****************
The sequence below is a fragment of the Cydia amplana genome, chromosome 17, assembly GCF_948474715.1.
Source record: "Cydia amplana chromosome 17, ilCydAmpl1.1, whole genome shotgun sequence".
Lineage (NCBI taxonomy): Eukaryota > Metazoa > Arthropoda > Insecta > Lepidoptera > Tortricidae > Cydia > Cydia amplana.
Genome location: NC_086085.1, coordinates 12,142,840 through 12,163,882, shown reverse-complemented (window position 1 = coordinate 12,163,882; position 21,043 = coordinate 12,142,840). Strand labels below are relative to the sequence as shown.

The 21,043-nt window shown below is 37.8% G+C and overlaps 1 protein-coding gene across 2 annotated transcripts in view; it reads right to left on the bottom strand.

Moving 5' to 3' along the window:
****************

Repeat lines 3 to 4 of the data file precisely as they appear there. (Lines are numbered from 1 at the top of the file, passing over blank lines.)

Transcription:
Lineage (NCBI taxonomy): Eukaryota > Metazoa > Arthropoda > Insecta > Lepidoptera > Tortricidae > Cydia > Cydia amplana.
Genome location: NC_086085.1, coordinates 12,142,840 through 12,163,882, shown reverse-complemented (window position 1 = coordinate 12,163,882; position 21,043 = coordinate 12,142,840). Strand labels below are relative to the sequence as shown.